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Dockers shake ad yields 42-second average engagement: IAB Keynote

NEW YORK -- Apparel brand Dockers recently "shook" up the industry by releasing an ad choreographed to leverage the power of mobile advertising to go far beyond SMS and banners.

The Levi Strauss & Co.-owned khaki maker allowed users to control a street dancer's movement and averaged 42 seconds of engagement per viewer.

"With the Dockers campaign we were trying to create conversation where none existed before," said Jamie Wells, U.S. mobile director at OMD's Ignition Factory, New York. "The goal was to increase purchase consideration and brand relevancy by taking a leadership position in emerging media."

By combining the reach of an ad with the popularity of mobile apps, Dockers used the iPhone's motion-sensitive functionality in a new advertising channel to interact with mobile consumers and engage them with the Dockers brand (see story).

The Dockers iPhone ad, titled "Shakedown 2 Get Down," features Dufon Smith, a.k.a. Orb/Orbit/Orbitron, a freestyle dance expressionist from a Seattle group called "Circle of Fire," dancing around the screen wearing Dockers Vintage Workwear Khakis.

Targeting tech savvy 30-39-year-old male consumers, the Dockers campaign is the first "shakable ad."

The ad ran for four weeks starting within free iPhone applications such as iBasketball, iGolf, iBowl and i.TV.

"Measuring in mobile has always been challenging but the iPhone changed that. Now we can measure the unique time spent with ads, online or offline and much more," Mr. Wells said.

He told attendees that Dockers has been fighting back the threat of becoming synonymous with ordinary khaki pants and that it didn't want to be generic.

Eric Litman Chairman/CEO of Medialets said that entirely new performance indicators had to me defined because a shake became a new metric of brand engagement. He stressed to the audience that the ad should not be confused with an app.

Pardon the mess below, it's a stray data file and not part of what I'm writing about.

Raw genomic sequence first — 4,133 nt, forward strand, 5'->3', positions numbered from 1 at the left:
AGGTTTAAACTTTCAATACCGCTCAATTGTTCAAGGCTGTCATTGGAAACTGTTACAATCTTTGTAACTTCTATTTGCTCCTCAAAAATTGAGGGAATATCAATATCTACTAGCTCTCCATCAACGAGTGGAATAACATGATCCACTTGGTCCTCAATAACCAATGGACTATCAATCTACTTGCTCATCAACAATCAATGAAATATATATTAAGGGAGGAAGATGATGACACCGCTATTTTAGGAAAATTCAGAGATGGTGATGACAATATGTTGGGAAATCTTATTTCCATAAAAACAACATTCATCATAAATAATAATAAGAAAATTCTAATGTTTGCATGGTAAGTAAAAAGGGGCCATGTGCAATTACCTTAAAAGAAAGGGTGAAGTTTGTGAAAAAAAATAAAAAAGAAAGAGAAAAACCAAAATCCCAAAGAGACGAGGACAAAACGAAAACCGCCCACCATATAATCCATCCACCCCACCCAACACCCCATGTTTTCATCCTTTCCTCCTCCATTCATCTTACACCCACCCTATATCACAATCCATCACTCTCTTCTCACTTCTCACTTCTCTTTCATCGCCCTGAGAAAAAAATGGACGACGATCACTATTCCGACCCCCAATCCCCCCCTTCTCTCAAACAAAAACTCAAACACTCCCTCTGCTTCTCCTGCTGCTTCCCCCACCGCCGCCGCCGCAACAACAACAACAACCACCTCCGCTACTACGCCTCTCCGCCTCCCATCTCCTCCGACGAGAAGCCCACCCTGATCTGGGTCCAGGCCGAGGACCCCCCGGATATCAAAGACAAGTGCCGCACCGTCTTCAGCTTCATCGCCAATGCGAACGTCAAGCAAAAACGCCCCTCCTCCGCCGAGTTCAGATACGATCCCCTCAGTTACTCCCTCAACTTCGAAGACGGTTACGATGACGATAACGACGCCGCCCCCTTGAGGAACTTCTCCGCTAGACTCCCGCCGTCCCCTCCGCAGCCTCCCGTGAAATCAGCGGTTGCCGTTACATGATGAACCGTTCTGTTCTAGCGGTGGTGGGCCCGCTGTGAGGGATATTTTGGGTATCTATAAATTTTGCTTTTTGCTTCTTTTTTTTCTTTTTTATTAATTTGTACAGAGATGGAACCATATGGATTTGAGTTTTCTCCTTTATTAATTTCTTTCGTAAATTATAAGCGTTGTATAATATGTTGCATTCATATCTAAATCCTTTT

"We thought about video, but that's been done and it's not as innovative as we wanted this campaign to be," Mr. Litman said. "There was no click action. There was shake action."

Mr. Litman said that the average engagement for online rich media ads is 12 seconds.

Of the people who saw the ad, 33 percent shook.

During Q&A time an attendee asked how many ad impressions there were. Neither of the panelists revealed this number.

Mr. Wells said that this was a "pure branding campaign."

Medialets and OMD collaborated for proof of concept, preliminary creative concepts, media planning and negotiation and then the two companies made a presentation to the client.

The panelists agreed that by using this type of advertising, Dockers was able to change the target audience's perception of a "generic" khaki brand.

There was a huge surprise in store for attendees, as Dufon Smith, the dancer from the ad performed twice.

"A lot of folks ask how to sell the idea to the client," Mr. Wells said. "The media agency can drive creative."

He also said that the agency must really do the work and then take the client further.

"Mobile is not the Web without wires," Mr. Wells said. "All it takes is a creative mind and a PowerPoint deck."

Medialets did the coding and media production.

OMD did the project management and feasibility.

Razorfish handled the creation of raw and creative assets.

"They are ads built using standard Web technology," Mr. Litman said. "Execution from a build perspective is fairly inexpensive."

He said that rich media in mobile is a high performer for brands, agencies, and publishers and it addresses mobile's biggest challenges.

"It helps publishers make money, agencies measure mobile performance and brands leverage media beyond the banner," Mr. Wells said.